Last season, when Anderson Varejao went down for the season in December, it left a lack of size in the big man rotation. On the defensive end, Love didn’t possess the instincts to anticipate ball flow to the paint and Tristan was capable of getting bullied by bigger opponents, creating defensive problems, but, more importantly, The Cavs were an injury away from having an awkwardly shallow rotation after they started off the season slowly. Shortly after acquiring J.R. Smith, Iman Shumpert and a first rounder from the Dion Waiters trade, Cavs GM David Griffin flipped that pick plus another first for Timofey Mozgov, a then 28-year-old Russian, whose size, rebounding, rim-protection — and underrated scoring —helped to fill a gap. (That’s the short version of the story. Brian Windhort chronicled the entire trail of moves that made room for Moz here.)
Last season, after the All-Star break — when the Cavs made a run that proved if their amended roster stays healthy, they are one of the most dangerous teams in the league — Mozgov averaged 10.5 points, 5.7 rebounds and 1 block. None of those are earth-scattering numbers —and the rebounds dipped below the 8.1 rebounds per game he averaged with both Denver and Cleveland before the break — but to come onto a roster loaded with talent and give the team exactly the sort of production they hoped for definitely helped the roster exceed the sum of their parts.
Mogov’s contributions should be similar to last year once he gets himself back into basketball shape after his recent injury — that is, if his body makes a solid recovery. Because one of Mozgov’s greatest assets is his ability to be always in motion, with a decent amount of agility for someone his size — which creates avenues and options in the lane for LeBron and Kyrie — the hope is that the knee injury doesn’t limit his mobility. The surgery was said to go smoothly, but there is always skepticism with big men and knees. Although, one of the reassuring things about Mozgov is that his timing, patience and awareness in the lane is something that is as equal, if not greater, in value in comparison to his perpetual movement. In the video below, an obvious amount of his finishes are the result of the Cavs’ primary ball handlers collapsing the defense, leaving Mozgov open. But he has a knack for being in the right place, at the right time, which is the sort of IQ needed to make teams pay for cheating on LeBron or Kyrie or Love. It also subsequently offers the big three more future opportunities for easier looks because the defense has to think twice before completely committing the the help. He doesn’t have to be prime Shaq, he just has to continue to do this:
There are two other things that interest me about Mozgov’s offensive production this year. 1) Can he solidify his midrange game? He has a pretty decent shot and continuing to develop it will benefit him now and later, both in the short term to move him away from the basket to create space, as well as when he gets older and starts to have more volatile battles with gravity. Right now, he just doesn’t take that many shots from midrange, as this shot chart from his post-All Star regular season shows:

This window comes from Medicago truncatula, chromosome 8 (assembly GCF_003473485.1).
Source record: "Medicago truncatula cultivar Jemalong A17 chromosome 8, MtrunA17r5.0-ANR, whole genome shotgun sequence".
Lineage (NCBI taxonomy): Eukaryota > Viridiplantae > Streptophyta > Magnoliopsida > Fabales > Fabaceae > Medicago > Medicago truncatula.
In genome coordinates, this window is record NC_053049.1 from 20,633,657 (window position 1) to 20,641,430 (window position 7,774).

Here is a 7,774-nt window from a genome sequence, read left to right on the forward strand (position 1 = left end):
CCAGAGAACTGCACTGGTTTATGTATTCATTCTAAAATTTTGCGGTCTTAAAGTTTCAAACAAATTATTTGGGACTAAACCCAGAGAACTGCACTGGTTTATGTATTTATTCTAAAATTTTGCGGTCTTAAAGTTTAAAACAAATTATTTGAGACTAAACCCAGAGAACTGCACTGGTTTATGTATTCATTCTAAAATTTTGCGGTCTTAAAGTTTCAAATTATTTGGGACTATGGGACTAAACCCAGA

And, 2) How will he coexist with Varejão on the court? My first inclination was not very well, especially if the small ball trend takes another leap. And, if they can’t, it’s not really a huge deal, because Love — and hopefully Tristan — will eat up large quantities of minutes. But, what about in small sample sizes or in an effort to survive during Tristan’s hypothetical absence? It obviously depends on the lineup that the other team is throwing at the Cavs, but, as I was watching them share the court during the preseason game against the Grizzlies, my mind kind of changed about the idea. While neither can stretch an opposing defense to the three point line, they both have a mid-range game that has to be taken somewhat seriously.
During that game, there was a play were they cleared out a lane for LeBron by pinning Mozgov and Varejao about 12 feet away from the basket on the baseline, on opposite ends of the paint, leaving them in spaces where they both can catch and shoot, or hover in lay-up territory, or exist in a reasonable distance to crash the boards. And, on the defensive end, Varejão’s goofy length and subversive roaming could be an interesting juxtaposition to Mozgov’s rim protection. Or, it could clog the lanes on offense and have the defense get threes bombed on their heads. I’m just curious.
Defensively, Mozgov’s height and bulk combined with his gritty mentality makes him the Cavs’ best paint protector. Where he needs improvement is with his foot speed. On pick and rolls, he has to be dropped deep as a counter measure so he doesn’t get burned by a guard, although a lot of the time he can be successful with that. He has a good enough mindset to go straight up with contact and often avoids needlessly trying to hammer the ball from an opponent’s hands. The big thing about his lack of foot speed is whether or not teams will try to play him off the court by exploiting his weakness of not being able to close the perimeter. The Warriors did this in the finals and teams that have the capability to replicate that may try, although I argued early this week that I think it will be harder than expected, because Draymond Green has a unique skill set.
All and all, Mozgov will probably have a similar season to what he had last year. He’ll probably average somewhere around 10 points and 7 rebounds per game. He’ll have games where he explodes and doubles those averages. He’ll have games where he sits for long periods of time. And he’ll also be an essential piece of a contender.